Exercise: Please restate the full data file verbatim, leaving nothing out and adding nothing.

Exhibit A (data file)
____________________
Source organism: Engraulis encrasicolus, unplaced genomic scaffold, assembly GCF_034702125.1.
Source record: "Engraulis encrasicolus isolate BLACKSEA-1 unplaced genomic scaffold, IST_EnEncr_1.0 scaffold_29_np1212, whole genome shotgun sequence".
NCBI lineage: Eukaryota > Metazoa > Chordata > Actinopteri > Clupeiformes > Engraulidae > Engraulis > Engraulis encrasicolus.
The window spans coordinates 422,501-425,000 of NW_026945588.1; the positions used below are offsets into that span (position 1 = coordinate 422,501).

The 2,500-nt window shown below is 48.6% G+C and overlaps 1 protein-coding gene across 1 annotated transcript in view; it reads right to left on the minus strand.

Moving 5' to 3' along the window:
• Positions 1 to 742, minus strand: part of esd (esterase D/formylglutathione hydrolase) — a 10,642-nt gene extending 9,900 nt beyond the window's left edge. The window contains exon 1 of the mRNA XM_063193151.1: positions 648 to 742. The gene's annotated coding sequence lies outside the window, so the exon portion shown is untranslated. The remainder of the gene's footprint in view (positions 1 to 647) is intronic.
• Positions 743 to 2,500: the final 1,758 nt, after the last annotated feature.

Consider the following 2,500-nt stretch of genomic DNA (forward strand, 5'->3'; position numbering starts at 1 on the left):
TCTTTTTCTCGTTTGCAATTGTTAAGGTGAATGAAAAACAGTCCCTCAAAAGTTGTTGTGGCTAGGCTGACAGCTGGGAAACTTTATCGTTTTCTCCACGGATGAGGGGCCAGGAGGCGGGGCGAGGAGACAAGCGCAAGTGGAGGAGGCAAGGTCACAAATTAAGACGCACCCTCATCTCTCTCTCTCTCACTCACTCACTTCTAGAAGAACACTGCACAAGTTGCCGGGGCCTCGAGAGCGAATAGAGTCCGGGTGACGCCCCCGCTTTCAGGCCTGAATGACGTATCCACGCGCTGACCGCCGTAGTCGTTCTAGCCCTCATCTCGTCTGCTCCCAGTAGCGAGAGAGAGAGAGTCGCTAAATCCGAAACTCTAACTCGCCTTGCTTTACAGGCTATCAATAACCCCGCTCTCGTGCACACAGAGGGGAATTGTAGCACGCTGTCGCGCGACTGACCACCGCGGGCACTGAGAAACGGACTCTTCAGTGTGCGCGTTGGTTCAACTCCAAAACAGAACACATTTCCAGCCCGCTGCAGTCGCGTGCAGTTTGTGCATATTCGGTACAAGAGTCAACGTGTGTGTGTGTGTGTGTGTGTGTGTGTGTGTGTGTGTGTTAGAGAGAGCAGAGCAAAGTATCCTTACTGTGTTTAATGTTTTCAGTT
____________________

Source organism: Engraulis encrasicolus, unplaced genomic scaffold, assembly GCF_034702125.1.
Source record: "Engraulis encrasicolus isolate BLACKSEA-1 unplaced genomic scaffold, IST_EnEncr_1.0 scaffold_29_np1212, whole genome shotgun sequence".
NCBI lineage: Eukaryota > Metazoa > Chordata > Actinopteri > Clupeiformes > Engraulidae > Engraulis > Engraulis encrasicolus.
The window spans coordinates 422,501-425,000 of NW_026945588.1; the positions used below are offsets into that span (position 1 = coordinate 422,501).

The 2,500-nt window shown below is 48.6% G+C and overlaps 1 protein-coding gene across 1 annotated transcript in view; it reads right to left on the minus strand.

Moving 5' to 3' along the window:
• Positions 1 to 742, minus strand: part of esd (esterase D/formylglutathione hydrolase) — a 10,642-nt gene extending 9,900 nt beyond the window's left edge. The window contains exon 1 of the mRNA XM_063193151.1: positions 648 to 742. The gene's annotated coding sequence lies outside the window, so the exon portion shown is untranslated. The remainder of the gene's footprint in view (positions 1 to 647) is intronic.
• Positions 743 to 2,500: the final 1,758 nt, after the last annotated feature.

Consider the following 2,500-nt stretch of genomic DNA (forward strand, 5'->3'; position numbering starts at 1 on the left):
TCTTTTTCTCGTTTGCAATTGTTAAGGTGAATGAAAAACAGTCCCTCAAAAGTTGTTGTGGCTAGGCTGACAGCTGGGAAACTTTATCGTTTTCTCCACGGATGAGGGGCCAGGAGGCGGGGCGAGGAGACAAGCGCAAGTGGAGGAGGCAAGGTCACAAATTAAGACGCACCCTCATCTCTCTCTCTCTCACTCACTCACTTCTAGAAGAACACTGCACAAGTTGCCGGGGCCTCGAGAGCGAATAGAGTCCGGGTGACGCCCCCGCTTTCAGGCCTGAATGACGTATCCACGCGCTGACCGCCGTAGTCGTTCTAGCCCTCATCTCGTCTGCTCCCAGTAGCGAGAGAGAGAGAGTCGCTAAATCCGAAACTCTAACTCGCCTTGCTTTACAGGCTATCAATAACCCCGCTCTCGTGCACACAGAGGGGAATTGTAGCACGCTGTCGCGCGACTGACCACCGCGGGCACTGAGAAACGGACTCTTCAGTGTGCGCGTTGGTTCAACTCCAAAACAGAACACATTTCCAGCCCGCTGCAGTCGCGTGCAGTTTGTGCATATTCGGTACAAGAGTCAACGTGTGTGTGTGTGTGTGTGTGTGTGTGTGTGTGTGTGTGTTAGAGAGAGCAGAGCAAAGTATCCTTACTGTGTTTAATGTTTTCAGTT